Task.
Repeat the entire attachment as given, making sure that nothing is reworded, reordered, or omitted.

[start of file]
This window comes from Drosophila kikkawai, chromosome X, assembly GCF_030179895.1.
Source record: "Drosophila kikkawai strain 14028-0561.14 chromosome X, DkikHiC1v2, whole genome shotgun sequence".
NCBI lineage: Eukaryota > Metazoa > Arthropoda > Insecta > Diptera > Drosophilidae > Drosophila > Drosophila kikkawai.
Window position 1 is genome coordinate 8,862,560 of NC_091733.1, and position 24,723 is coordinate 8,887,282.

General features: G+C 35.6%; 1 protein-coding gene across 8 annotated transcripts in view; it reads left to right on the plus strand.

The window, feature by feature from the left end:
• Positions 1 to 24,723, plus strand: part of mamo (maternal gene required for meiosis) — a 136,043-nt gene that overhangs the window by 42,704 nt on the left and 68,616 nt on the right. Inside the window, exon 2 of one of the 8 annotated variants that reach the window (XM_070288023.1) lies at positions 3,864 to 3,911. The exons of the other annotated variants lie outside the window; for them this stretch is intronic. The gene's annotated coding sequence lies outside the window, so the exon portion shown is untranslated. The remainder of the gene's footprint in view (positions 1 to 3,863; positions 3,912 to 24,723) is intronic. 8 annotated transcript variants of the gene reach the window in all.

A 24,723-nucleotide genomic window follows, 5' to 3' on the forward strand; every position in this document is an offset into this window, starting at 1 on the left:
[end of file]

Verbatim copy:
This window comes from Drosophila kikkawai, chromosome X, assembly GCF_030179895.1.
Source record: "Drosophila kikkawai strain 14028-0561.14 chromosome X, DkikHiC1v2, whole genome shotgun sequence".
NCBI lineage: Eukaryota > Metazoa > Arthropoda > Insecta > Diptera > Drosophilidae > Drosophila > Drosophila kikkawai.
Window position 1 is genome coordinate 8,862,560 of NC_091733.1, and position 24,723 is coordinate 8,887,282.

General features: G+C 35.6%; 1 protein-coding gene across 8 annotated transcripts in view; it reads left to right on the plus strand.

The window, feature by feature from the left end:
• Positions 1 to 24,723, plus strand: part of mamo (maternal gene required for meiosis) — a 136,043-nt gene that overhangs the window by 42,704 nt on the left and 68,616 nt on the right. Inside the window, exon 2 of one of the 8 annotated variants that reach the window (XM_070288023.1) lies at positions 3,864 to 3,911. The exons of the other annotated variants lie outside the window; for them this stretch is intronic. The gene's annotated coding sequence lies outside the window, so the exon portion shown is untranslated. The remainder of the gene's footprint in view (positions 1 to 3,863; positions 3,912 to 24,723) is intronic. 8 annotated transcript variants of the gene reach the window in all.

A 24,723-nucleotide genomic window follows, 5' to 3' on the forward strand; every position in this document is an offset into this window, starting at 1 on the left: